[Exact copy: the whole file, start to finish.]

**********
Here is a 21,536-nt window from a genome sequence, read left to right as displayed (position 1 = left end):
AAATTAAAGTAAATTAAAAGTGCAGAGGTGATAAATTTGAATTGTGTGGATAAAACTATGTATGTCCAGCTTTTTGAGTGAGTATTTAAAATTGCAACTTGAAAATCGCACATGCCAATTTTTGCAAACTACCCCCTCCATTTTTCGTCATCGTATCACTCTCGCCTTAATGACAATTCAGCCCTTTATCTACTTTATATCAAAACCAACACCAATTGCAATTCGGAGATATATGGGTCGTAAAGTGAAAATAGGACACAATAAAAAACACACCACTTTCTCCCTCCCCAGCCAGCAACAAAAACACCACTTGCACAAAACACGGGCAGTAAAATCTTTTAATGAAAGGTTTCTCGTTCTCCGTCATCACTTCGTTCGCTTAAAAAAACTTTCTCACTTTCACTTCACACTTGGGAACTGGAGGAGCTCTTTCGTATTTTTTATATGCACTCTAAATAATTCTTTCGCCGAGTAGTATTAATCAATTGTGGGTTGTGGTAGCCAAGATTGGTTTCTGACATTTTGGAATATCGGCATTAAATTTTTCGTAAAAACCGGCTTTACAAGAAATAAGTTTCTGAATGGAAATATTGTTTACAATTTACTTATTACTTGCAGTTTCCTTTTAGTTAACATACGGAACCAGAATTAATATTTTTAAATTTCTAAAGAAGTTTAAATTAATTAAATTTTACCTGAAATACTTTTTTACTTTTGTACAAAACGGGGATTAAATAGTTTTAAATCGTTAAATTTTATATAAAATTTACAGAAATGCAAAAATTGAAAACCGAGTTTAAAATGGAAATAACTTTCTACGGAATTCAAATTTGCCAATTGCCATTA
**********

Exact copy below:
Here is a 21,536-nt window from a genome sequence, read left to right as displayed (position 1 = left end):
AAATTAAAGTAAATTAAAAGTGCAGAGGTGATAAATTTGAATTGTGTGGATAAAACTATGTATGTCCAGCTTTTTGAGTGAGTATTTAAAATTGCAACTTGAAAATCGCACATGCCAATTTTTGCAAACTACCCCCTCCATTTTTCGTCATCGTATCACTCTCGCCTTAATGACAATTCAGCCCTTTATCTACTTTATATCAAAACCAACACCAATTGCAATTCGGAGATATATGGGTCGTAAAGTGAAAATAGGACACAATAAAAAACACACCACTTTCTCCCTCCCCAGCCAGCAACAAAAACACCACTTGCACAAAACACGGGCAGTAAAATCTTTTAATGAAAGGTTTCTCGTTCTCCGTCATCACTTCGTTCGCTTAAAAAAACTTTCTCACTTTCACTTCACACTTGGGAACTGGAGGAGCTCTTTCGTATTTTTTATATGCACTCTAAATAATTCTTTCGCCGAGTAGTATTAATCAATTGTGGGTTGTGGTAGCCAAGATTGGTTTCTGACATTTTGGAATATCGGCATTAAATTTTTCGTAAAAACCGGCTTTACAAGAAATAAGTTTCTGAATGGAAATATTGTTTACAATTTACTTATTACTTGCAGTTTCCTTTTAGTTAACATACGGAACCAGAATTAATATTTTTAAATTTCTAAAGAAGTTTAAATTAATTAAATTTTACCTGAAATACTTTTTTACTTTTGTACAAAACGGGGATTAAATAGTTTTAAATCGTTAAATTTTATATAAAATTTACAGAAATGCAAAAATTGAAAACCGAGTTTAAAATGGAAATAACTTTCTACGGAATTCAAATTTGCCAATTGCCATTA